THE DIVERSE WILDLIFE OF BEAUTIFUL KENYA

The diverse wildlife of beautiful Kenya

The rich abundance of wildlife in Kenya attracts tourists globally from all walks of life. This diversity is mainly in the national parks and reserves. Popular yet exotic wild animals of Kenya are the caracal, the banded mongoose, the bat-eared fox, and the aardwolf.

Bird killer caracal

The name Caracal comes from a Turkish word meaning black ear. The animals were once trained for bird hunting because they can leap and knock down up to 12 birds at a go. It is the most formidable of Kenya’s small cats and the most prominent member of them. Males can weigh up to 40 pounds, and females up to 35 pounds. They stand about 20 inches at the shoulder. Caracals live in the savannah and woodland regions of Kenya and prefer the more arid, scrubby habitats. They will also inhabit montane and evergreen forests. These cats are nocturnal but are also active during daytime in protected areas.

A Caracal is a desert lynx which does not possess the same physical attributes, such as the ruff of hair, of the other lynx family members. Instead, it has a dense, short coat, usually tawny-brown. The characteristic that Caracals share with the lynx family is the black at the back of the ears.

Caracals are solitary animals. Their social interactions are limited to mating, except for mothers with litter. After a gestation period of 81 days, females give birth to approximately one to four kittens. It takes around ten days for them to open their eyes altogether. They will remain with their mother for a year, attaining sexual maturity by then.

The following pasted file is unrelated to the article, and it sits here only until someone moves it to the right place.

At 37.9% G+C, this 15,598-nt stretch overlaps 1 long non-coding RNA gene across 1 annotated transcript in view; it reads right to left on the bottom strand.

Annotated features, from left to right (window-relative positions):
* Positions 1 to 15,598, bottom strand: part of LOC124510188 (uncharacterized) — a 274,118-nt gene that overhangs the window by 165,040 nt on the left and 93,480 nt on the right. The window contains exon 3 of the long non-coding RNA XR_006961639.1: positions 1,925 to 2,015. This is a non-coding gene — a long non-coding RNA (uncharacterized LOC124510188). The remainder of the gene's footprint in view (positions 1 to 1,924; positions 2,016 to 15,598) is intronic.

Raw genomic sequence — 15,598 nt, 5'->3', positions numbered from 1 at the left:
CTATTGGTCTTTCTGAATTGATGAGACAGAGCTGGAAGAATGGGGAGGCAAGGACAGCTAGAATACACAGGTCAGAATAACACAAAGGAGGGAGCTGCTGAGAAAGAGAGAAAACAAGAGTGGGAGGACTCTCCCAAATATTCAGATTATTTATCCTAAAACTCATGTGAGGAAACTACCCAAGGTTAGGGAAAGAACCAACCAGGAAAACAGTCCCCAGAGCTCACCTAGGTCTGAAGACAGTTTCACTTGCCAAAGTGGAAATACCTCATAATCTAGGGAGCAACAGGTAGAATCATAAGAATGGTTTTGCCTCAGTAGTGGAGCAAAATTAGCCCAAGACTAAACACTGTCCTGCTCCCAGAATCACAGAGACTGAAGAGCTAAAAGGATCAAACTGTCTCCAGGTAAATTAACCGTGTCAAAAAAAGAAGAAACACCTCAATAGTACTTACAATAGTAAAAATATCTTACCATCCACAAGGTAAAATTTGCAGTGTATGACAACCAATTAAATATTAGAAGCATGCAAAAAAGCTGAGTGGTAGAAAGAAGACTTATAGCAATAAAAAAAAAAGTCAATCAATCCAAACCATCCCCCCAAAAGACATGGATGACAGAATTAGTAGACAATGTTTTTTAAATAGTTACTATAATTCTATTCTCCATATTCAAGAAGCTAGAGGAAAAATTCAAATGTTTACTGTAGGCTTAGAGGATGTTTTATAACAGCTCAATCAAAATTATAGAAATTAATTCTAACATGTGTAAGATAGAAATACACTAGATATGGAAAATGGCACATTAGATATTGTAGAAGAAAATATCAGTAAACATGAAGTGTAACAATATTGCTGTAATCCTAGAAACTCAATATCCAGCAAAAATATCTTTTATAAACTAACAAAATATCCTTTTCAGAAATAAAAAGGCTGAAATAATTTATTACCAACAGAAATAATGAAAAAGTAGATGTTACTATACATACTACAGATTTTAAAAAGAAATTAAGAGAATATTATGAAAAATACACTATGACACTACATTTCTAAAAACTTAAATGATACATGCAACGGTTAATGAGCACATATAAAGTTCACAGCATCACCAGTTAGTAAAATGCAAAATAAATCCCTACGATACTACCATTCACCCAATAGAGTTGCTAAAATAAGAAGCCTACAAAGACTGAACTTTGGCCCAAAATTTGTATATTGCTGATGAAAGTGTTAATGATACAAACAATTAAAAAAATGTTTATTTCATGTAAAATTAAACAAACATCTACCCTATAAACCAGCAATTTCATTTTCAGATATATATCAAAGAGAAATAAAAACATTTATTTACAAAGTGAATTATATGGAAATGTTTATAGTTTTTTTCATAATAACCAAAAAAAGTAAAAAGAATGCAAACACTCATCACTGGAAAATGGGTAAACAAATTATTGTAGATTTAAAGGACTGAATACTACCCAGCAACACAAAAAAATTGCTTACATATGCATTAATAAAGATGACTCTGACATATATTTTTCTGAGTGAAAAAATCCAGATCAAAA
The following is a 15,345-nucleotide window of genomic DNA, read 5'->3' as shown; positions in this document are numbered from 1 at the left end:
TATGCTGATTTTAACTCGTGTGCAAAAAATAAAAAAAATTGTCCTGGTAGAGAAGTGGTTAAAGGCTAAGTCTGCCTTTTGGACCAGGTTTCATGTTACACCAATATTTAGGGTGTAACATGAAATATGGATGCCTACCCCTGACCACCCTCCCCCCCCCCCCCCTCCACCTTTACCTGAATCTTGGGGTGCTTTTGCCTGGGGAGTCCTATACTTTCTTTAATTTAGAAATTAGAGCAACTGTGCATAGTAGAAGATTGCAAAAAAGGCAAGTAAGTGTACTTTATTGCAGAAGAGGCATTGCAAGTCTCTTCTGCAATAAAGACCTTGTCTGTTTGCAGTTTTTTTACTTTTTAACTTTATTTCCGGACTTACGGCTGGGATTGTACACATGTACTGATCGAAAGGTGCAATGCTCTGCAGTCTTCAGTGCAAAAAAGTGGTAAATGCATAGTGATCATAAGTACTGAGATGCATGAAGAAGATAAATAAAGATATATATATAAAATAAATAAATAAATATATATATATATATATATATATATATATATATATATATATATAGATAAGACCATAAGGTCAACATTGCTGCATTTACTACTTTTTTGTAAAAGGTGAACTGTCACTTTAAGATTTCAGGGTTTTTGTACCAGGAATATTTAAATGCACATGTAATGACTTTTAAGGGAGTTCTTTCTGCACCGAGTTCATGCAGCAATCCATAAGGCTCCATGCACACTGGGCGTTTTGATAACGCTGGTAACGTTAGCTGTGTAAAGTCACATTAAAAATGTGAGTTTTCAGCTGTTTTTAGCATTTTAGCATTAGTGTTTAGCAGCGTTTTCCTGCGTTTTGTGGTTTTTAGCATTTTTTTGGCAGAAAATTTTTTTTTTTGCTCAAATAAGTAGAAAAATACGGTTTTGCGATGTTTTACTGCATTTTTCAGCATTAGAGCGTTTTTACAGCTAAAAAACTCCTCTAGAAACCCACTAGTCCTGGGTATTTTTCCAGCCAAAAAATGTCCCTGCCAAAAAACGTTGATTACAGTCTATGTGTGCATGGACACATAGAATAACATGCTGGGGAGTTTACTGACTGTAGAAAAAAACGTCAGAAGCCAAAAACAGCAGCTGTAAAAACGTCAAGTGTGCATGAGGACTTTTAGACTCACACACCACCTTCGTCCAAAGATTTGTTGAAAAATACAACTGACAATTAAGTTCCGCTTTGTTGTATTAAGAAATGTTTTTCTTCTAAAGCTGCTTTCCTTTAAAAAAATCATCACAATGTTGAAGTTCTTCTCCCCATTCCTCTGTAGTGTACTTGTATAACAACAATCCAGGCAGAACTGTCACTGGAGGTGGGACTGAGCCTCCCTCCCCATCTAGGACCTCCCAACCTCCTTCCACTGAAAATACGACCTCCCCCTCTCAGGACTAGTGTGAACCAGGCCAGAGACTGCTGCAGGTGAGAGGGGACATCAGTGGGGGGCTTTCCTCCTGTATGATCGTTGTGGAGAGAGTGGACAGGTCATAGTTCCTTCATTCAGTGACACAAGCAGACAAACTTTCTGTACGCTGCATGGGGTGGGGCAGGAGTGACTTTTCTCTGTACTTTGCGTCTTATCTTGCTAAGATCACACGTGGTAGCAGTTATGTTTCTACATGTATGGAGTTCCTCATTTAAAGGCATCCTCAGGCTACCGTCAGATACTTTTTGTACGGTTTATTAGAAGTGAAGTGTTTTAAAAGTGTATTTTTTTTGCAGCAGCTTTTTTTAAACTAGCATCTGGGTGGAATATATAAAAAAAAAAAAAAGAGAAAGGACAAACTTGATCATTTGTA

Caracals prey on mammals such as rodents, hyraxes, hares, and small antelope. However, they will not hesitate to kill animals larger than themselves too, such as springbok or young Kudu. They have also been reported to store their kills in trees. Caracals are notorious for livestock predation due to which human beings kill many caracals. Some bush tribes consider its skin and meat to be a luxury.

Black banded mongoose

Having a broad habitat tolerance, the banded mongoose inhabit grasslands, woodlands, riverine areas and rugged country. It is considered a small mongoose. Adults reach approximately 600 mm in body length. Tail length is about half the length of the body and head. The banded mongoose is distinguishable by a series of dark bands across the back. The tip of the tail and the feet are also usually black, but the rest of the body matches the color of the fur, which ranges from reddish-brown to whitish, with variation among specimens.

Females become sexually mature at ten months of age. Males may begin forming spermatozoa when they are four months old. She participates in courtship by anal-marking him, or lying on her back and fighting with him, which will make him reciprocate.

Bat ears fox

Seen mainly in the regions that are grazed by domestic and wild ungulates, the black-eared fox prefers to lounge in the acacia tree shades and favor short savannah and grasslands. But if threatened, they rush to the dense shrub areas and tall grass.